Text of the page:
A family man has a second shot at beating XDR-TB with the newest DR-TB drugs.

Simphiwe’s current regimen: Delamanid, bedaquiline, linezolid, levofloxacin, terizidone, clofazimine, ethionamide

In 2011, Simphiwe Zwide’s wife Nomonde contracted tuberculosis. Simphiwe spent more than a week with her in Cape Town’s Groote Schuur hospital. “I wasn’t using a mask. When she came out of hospital, I fell sick,” he says.

Soon after, Simphiwe was diagnosed with multi-drug resistant TB. “I probably got MDR-TB there,” he says. 

“I couldn’t eat, my body was painful, my throat was sore – I thought I had a virus. My wife tried to cook – sour milk and maize meal. I couldn’t swallow. I had to drink many cups of water. I was sweating – I couldn’t walk even couple of metres. “

“My wife was very supportive of me. She would leave me taxi money and go and stand in the hospital queue for me from 5am.”

As a result of the care and medication, Simphiwe began to feel his health returning. “I felt like I could work again,” says the 43-year-old from Khayelitsha who is his family’s only breadwinner.


Portrait of Simphiwe in front of a community mural at his local clinic in Kuyasa, Khayelitsha. Photo: Sydelle Willow Smith

“We were all suffering. I was the only one who could work for my family. I was taking  kanamycin injections which meant that I had to attend the clinic every day and this was preventing me from finding a job.”

Simphiwe’s need to find work saw him travelling between Cape Town and Johannesburg  for the next few years.. As a result his  MDR-TB treatment regimen fell to the wayside.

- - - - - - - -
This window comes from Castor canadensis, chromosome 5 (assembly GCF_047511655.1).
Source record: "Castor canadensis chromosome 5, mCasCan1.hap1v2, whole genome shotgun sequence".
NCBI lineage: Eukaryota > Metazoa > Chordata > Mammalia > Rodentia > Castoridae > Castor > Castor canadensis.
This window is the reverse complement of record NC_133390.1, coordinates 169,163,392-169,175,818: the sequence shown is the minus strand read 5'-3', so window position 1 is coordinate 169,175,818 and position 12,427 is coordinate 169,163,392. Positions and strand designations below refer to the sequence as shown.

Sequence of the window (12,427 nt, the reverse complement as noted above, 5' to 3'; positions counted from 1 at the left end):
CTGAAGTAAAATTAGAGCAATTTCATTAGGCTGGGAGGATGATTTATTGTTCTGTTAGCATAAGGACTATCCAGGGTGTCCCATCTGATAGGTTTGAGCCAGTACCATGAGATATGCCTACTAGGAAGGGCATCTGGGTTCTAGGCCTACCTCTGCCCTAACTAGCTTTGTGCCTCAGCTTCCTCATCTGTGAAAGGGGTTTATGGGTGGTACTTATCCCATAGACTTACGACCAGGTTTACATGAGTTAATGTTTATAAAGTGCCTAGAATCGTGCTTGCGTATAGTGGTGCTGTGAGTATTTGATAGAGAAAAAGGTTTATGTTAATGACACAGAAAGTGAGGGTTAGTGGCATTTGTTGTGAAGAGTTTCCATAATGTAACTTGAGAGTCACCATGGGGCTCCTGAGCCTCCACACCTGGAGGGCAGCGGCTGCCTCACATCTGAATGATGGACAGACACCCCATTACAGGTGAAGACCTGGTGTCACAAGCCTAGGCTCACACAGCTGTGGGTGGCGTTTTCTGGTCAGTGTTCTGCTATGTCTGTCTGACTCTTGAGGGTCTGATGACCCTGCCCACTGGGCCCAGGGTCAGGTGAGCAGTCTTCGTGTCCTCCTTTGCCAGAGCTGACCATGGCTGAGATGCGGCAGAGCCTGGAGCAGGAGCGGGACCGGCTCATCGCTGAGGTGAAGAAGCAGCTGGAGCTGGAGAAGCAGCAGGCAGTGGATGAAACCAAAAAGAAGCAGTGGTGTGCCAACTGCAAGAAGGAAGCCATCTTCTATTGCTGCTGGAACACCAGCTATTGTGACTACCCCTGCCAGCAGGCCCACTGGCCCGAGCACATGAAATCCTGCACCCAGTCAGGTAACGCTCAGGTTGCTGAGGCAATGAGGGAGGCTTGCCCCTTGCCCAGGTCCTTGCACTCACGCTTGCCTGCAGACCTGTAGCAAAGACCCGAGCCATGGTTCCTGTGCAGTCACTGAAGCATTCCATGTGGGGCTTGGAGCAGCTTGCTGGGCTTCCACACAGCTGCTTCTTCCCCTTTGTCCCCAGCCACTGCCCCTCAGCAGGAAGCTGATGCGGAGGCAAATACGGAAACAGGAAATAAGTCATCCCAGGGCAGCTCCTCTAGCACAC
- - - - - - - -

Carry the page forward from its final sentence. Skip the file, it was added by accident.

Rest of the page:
Dr Jennifer Hughes, MSF’s TB doctor, says Simphiwe was in line to receive a strengthened treatment regimen for pre-XDR-TB in 2012, but before he was able to start the new medications, “he disappeared from Khayelitsha… we heard later that he’d gone to Johannesburg maybe looking for work. He was discharged as ‘lost from treatment’.”

“It’s normal for people to find the 24-month treatment difficult to stick to,” Dr Hughes says. “They are often forced to stop work because the treatment makes them drowsy and nauseous.”

Simphiwe continues: “By  January 2016, I started to get sick again. I couldn’t work like I’m used to. I came back to Khayelitsha,” he says.

When Simphiwe finally returned to his local clinic in June this year, he was short of breath and very ill. Repeat sputum culture results revealed he now had XDR-TB, which meant that he was eligible for the new drugs, bedaquiline and delamanid.


Simphiwe visits his local clinic in Kuyasa, Khayelitsha, every weekday to receive his daily clofazimine injection and collect his treatment. Photo: Sydelle WIllow Smith

Simphiwe started his new multidrug regimen, including linezolid and bedaquiline, on 8 October this year. He is now being treated at the local Kuyasa clinic, and has to take up to 26 pills a day to treat his XDR-TB.

On 13 October, a six-month delamanid course was also added to his treatment regimen.

“When I take them [the medicine], I have to sleep the whole day,” Simphiwe says. “But I’m feeling much better. I can’t say I’m 100% but this is only my third month. I know who I am, I’m strong and I want my health back.”

Find out more about MSF's work in South Africa.